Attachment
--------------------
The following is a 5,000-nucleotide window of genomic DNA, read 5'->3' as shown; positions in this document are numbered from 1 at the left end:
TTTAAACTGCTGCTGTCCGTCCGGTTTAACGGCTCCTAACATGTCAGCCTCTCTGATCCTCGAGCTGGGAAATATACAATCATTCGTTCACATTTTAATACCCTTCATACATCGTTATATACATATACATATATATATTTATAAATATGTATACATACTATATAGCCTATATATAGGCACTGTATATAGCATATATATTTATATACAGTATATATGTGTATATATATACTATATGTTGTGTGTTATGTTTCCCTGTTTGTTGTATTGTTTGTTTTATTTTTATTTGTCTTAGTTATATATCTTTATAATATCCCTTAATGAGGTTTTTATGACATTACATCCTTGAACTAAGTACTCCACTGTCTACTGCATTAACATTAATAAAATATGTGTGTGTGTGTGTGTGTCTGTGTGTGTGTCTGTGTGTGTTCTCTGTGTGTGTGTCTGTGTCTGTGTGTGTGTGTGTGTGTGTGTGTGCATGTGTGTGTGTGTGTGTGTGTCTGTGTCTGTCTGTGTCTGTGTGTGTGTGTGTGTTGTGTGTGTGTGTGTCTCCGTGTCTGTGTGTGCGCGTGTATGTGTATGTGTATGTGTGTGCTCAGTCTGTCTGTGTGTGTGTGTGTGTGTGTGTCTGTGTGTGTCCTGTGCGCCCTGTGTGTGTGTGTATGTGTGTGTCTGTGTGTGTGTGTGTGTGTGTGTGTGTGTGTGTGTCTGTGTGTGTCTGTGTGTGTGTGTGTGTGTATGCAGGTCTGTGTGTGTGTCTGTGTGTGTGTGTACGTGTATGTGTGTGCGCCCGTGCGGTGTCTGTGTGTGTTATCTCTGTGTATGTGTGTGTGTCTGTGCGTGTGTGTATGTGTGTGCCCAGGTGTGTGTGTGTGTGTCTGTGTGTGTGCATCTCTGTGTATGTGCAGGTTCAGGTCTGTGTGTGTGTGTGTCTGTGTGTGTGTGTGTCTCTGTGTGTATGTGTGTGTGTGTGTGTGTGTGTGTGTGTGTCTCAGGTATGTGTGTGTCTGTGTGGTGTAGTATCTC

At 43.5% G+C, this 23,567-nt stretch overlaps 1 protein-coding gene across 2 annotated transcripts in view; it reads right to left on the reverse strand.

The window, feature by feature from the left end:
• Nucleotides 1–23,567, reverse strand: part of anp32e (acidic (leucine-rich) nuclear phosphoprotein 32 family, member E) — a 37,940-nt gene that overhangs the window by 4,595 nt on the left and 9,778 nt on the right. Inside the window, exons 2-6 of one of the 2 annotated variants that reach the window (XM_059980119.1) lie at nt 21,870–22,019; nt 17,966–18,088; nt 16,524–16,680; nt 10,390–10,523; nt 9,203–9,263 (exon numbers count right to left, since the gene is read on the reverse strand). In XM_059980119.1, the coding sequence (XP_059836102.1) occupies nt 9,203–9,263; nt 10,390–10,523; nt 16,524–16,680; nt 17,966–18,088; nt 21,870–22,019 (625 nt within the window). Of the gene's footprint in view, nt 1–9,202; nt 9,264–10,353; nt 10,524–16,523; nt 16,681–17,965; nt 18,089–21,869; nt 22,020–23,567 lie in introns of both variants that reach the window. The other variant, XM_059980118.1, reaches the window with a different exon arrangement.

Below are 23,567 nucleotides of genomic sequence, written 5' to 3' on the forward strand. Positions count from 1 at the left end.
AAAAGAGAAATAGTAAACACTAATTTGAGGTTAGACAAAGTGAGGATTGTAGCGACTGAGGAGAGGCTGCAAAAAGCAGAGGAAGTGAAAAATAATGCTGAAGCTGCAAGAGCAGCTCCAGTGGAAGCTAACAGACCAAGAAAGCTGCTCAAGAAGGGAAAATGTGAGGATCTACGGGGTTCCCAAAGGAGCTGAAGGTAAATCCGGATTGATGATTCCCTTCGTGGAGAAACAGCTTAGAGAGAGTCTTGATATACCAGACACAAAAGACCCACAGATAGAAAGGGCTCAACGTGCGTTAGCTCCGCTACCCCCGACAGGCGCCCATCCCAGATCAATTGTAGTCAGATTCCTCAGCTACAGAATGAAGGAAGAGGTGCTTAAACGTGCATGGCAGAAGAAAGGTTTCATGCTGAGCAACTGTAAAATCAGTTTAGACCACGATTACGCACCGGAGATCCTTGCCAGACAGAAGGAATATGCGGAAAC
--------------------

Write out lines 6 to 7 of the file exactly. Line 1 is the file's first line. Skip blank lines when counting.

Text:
Below are 23,567 nucleotides of genomic sequence, written 5' to 3' on the forward strand. Positions count from 1 at the left end.
AAAAGAGAAATAGTAAACACTAATTTGAGGTTAGACAAAGTGAGGATTGTAGCGACTGAGGAGAGGCTGCAAAAAGCAGAGGAAGTGAAAAATAATGCTGAAGCTGCAAGAGCAGCTCCAGTGGAAGCTAACAGACCAAGAAAGCTGCTCAAGAAGGGAAAATGTGAGGATCTACGGGGTTCCCAAAGGAGCTGAAGGTAAATCCGGATTGATGATTCCCTTCGTGGAGAAACAGCTTAGAGAGAGTCTTGATATACCAGACACAAAAGACCCACAGATAGAAAGGGCTCAACGTGCGTTAGCTCCGCTACCCCCGACAGGCGCCCATCCCAGATCAATTGTAGTCAGATTCCTCAGCTACAGAATGAAGGAAGAGGTGCTTAAACGTGCATGGCAGAAGAAAGGTTTCATGCTGAGCAACTGTAAAATCAGTTTAGACCACGATTACGCACCGGAGATCCTTGCCAGACAGAAGGAATATGCGGAAAC